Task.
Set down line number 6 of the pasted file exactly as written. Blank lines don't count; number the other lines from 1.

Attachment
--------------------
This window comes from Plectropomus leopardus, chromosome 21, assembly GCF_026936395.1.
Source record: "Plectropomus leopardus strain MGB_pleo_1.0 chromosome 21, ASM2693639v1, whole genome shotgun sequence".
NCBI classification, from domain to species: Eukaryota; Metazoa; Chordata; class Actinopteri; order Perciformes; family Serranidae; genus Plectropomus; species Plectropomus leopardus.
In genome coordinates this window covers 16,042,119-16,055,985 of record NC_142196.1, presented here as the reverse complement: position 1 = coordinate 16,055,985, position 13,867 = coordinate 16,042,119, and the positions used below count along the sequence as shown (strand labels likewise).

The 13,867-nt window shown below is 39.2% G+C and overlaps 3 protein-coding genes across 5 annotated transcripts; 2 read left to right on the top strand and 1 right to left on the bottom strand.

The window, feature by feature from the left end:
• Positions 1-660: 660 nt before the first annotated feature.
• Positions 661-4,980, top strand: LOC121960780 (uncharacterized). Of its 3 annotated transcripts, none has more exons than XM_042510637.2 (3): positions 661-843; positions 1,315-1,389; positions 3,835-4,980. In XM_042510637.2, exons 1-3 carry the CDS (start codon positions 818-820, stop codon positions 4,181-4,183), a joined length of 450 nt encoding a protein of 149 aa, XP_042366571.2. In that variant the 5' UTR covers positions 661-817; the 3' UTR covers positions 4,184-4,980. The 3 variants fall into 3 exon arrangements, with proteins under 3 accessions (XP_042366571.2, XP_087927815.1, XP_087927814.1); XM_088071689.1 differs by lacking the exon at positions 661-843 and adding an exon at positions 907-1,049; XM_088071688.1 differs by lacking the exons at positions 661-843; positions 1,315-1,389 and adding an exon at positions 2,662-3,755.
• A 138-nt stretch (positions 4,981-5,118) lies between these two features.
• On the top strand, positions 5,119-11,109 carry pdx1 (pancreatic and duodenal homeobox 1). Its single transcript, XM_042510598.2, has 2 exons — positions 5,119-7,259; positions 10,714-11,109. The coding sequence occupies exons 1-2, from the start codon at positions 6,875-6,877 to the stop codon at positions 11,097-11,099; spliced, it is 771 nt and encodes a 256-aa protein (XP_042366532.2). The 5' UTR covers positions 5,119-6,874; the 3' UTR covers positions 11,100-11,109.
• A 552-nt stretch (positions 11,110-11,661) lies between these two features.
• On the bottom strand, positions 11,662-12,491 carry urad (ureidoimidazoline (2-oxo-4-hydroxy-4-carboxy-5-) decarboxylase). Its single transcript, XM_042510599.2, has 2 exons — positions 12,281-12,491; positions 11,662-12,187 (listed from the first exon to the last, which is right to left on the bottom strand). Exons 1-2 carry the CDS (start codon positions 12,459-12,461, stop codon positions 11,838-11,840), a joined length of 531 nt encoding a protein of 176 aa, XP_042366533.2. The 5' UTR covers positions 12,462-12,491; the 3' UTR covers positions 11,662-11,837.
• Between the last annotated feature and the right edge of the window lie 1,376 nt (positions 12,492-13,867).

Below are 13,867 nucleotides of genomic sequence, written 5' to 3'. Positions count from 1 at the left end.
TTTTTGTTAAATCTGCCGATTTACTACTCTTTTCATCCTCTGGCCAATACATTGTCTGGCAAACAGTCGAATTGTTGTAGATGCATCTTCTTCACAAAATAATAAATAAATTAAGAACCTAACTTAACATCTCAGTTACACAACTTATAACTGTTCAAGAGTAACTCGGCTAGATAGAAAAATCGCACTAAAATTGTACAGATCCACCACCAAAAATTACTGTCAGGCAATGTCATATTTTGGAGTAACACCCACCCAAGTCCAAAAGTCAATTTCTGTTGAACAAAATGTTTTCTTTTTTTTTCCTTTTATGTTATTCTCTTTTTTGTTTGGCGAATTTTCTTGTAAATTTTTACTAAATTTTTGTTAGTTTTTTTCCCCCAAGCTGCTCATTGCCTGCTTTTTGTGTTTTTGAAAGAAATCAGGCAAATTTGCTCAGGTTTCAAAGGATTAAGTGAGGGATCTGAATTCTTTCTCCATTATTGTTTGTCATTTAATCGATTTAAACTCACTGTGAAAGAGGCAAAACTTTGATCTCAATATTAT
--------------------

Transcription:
The window, feature by feature from the left end: